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Toowoomba by-pass in jeopardy as Feds backtrack on promise

The plans look good for the second range crossing but will government arguments mean it doesn't go ahead?
The plans look good for the second range crossing but will government arguments mean it doesn't go ahead?

A ROW has developed between the Australian and Queensland Governments which threatens the timing of the proposed Toowoomba Second Range crossing.

The Federal Government has frozen funding to the project with each side blaming the other.

Earlier this year a gaggle of Federal and State minister gathered in Toowoomba to announce the $1.6b project, with $1.28b of that federal money and the balance to come from state coffers.

The projected completion date for the long-promised infrastructure was 2018.

Now it seems that date is in jeopardy and both parties are scrambling for the high moral ground amid feverish backtracking.

At issue is a further $123m which the Federal Government said Queensland had now asked for.

Minister for Infrastructure and Regional Development Warren Truss said this request was despite Queensland's own projections of a surplus of "hundreds of millions of dollars" on toll revenue which the state would pocket.

"It also appears that Queensland plans to defer its own expenditure on the project for eight years," Mr Truss said.

Mr Truss said Queensland had given them "scant information" on the financial assumptions behind the project despite many months of repeated requests.

"This week's letter to the Queensland Treasury is the latest of several letters requesting this information," he said.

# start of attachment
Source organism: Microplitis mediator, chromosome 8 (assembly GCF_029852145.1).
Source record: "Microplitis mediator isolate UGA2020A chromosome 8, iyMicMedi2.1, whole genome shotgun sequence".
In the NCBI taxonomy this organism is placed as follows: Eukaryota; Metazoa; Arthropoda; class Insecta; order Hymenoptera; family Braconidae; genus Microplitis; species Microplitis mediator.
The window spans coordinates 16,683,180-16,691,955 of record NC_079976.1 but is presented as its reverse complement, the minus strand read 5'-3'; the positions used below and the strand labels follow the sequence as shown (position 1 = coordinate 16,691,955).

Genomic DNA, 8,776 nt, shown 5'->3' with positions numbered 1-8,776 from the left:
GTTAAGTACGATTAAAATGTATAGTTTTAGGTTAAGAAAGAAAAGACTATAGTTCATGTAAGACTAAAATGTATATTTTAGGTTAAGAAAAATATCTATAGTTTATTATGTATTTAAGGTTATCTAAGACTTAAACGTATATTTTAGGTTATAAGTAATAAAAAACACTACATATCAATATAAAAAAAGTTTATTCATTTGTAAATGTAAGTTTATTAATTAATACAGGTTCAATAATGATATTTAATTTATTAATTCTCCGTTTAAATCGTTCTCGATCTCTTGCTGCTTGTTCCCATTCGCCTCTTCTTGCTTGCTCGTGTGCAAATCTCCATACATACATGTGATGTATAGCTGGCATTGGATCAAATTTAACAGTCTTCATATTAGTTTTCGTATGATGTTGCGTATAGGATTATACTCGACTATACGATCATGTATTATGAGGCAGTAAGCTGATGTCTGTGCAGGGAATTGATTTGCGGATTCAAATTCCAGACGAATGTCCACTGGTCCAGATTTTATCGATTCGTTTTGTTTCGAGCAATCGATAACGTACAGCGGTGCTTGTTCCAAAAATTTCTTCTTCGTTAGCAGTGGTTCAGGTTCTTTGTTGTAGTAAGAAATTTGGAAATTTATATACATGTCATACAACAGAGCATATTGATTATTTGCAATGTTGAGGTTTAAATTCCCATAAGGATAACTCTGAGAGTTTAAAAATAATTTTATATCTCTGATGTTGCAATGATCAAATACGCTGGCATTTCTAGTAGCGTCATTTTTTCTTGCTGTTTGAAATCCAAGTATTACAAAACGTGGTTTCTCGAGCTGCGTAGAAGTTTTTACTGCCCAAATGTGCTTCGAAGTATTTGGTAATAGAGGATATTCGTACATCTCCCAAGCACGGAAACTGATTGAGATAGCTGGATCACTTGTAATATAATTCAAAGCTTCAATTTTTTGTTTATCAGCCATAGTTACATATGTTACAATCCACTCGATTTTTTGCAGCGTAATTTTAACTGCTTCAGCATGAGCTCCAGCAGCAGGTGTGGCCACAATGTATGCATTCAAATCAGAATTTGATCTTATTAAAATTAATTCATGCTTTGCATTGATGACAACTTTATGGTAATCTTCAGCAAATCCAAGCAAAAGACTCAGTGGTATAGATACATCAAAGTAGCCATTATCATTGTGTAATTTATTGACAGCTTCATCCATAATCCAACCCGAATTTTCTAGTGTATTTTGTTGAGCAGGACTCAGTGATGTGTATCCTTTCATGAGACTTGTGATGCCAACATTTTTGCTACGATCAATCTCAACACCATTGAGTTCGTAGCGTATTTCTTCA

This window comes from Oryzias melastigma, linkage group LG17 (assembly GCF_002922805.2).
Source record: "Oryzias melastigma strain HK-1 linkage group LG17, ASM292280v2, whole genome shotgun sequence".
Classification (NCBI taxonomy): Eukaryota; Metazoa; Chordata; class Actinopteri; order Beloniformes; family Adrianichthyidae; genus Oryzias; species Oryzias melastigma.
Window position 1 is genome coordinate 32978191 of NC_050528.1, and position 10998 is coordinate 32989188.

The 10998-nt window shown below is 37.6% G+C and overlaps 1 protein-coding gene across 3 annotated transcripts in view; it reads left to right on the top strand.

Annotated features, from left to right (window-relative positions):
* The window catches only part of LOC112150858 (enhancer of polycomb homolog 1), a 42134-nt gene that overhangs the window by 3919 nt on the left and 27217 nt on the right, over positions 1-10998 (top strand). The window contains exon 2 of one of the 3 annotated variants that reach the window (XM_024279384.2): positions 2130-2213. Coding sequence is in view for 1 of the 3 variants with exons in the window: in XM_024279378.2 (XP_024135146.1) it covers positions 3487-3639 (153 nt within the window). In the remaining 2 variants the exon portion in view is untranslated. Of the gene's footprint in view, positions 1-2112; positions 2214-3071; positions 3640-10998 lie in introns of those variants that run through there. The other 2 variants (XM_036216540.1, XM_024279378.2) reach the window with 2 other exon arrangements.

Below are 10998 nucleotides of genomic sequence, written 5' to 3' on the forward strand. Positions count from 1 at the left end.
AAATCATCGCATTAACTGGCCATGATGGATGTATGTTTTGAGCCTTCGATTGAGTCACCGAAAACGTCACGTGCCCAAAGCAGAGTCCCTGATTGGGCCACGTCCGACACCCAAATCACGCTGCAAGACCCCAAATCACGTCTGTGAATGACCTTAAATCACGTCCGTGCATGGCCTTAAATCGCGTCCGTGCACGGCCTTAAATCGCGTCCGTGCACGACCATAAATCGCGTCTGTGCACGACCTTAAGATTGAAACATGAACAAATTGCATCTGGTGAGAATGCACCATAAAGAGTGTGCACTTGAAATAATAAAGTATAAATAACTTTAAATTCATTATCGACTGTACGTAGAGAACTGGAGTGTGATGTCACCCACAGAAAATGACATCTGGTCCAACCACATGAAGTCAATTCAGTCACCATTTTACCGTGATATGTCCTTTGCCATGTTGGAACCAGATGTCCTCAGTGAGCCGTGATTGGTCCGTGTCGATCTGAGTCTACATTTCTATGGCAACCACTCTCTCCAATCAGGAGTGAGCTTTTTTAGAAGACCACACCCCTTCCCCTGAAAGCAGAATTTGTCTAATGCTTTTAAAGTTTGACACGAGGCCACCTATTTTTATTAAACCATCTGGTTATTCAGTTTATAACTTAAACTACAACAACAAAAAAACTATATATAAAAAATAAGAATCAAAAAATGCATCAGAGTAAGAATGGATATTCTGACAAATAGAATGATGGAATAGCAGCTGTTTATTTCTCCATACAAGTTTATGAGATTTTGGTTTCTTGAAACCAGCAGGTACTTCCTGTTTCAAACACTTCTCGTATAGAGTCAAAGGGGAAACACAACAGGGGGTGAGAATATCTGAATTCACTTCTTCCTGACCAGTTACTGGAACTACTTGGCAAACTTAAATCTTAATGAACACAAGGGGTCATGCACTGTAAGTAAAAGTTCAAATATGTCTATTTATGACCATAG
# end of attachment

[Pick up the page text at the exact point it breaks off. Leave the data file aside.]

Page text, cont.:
Queensland Treasurer Tim Nicholls said Canberra had frozen funds for the Crossing and he had requested a meeting with Mr Truss to find out why.

"We are quite disturbed over what the reason is.  It hasn't been made clear to us," Mr Nicholls said.

Mr Nicholls said the Queensland government remained committed to the project.

"We've got $342 million in our budget," he said.

"We have been working very hard to make sure the paperwork is in place and we can get going in building this vital project."

The Chamber of Commerce and Industry Queensland has put the blame on the Feds, demanding Canberra sticks to its core election commitment of funding the Crossing.

CCIQ General Manager of Advocacy Nick Behrens said the decision to freeze funding commitment was potentially a huge blow for Queensland's business community.

"The second range crossing for Toowoomba was a core election promise to Queensland during last year's election campaign," Mr Behrens said.

"It is extremely disappointing that the Federal Government is now reneging on its commitment."

The hold-up comes just weeks after the State Government chose three consortiums to bid for the Request for Proposal stage of the project.

Topics:  federal government, queensland government, toowoomba second range crossing


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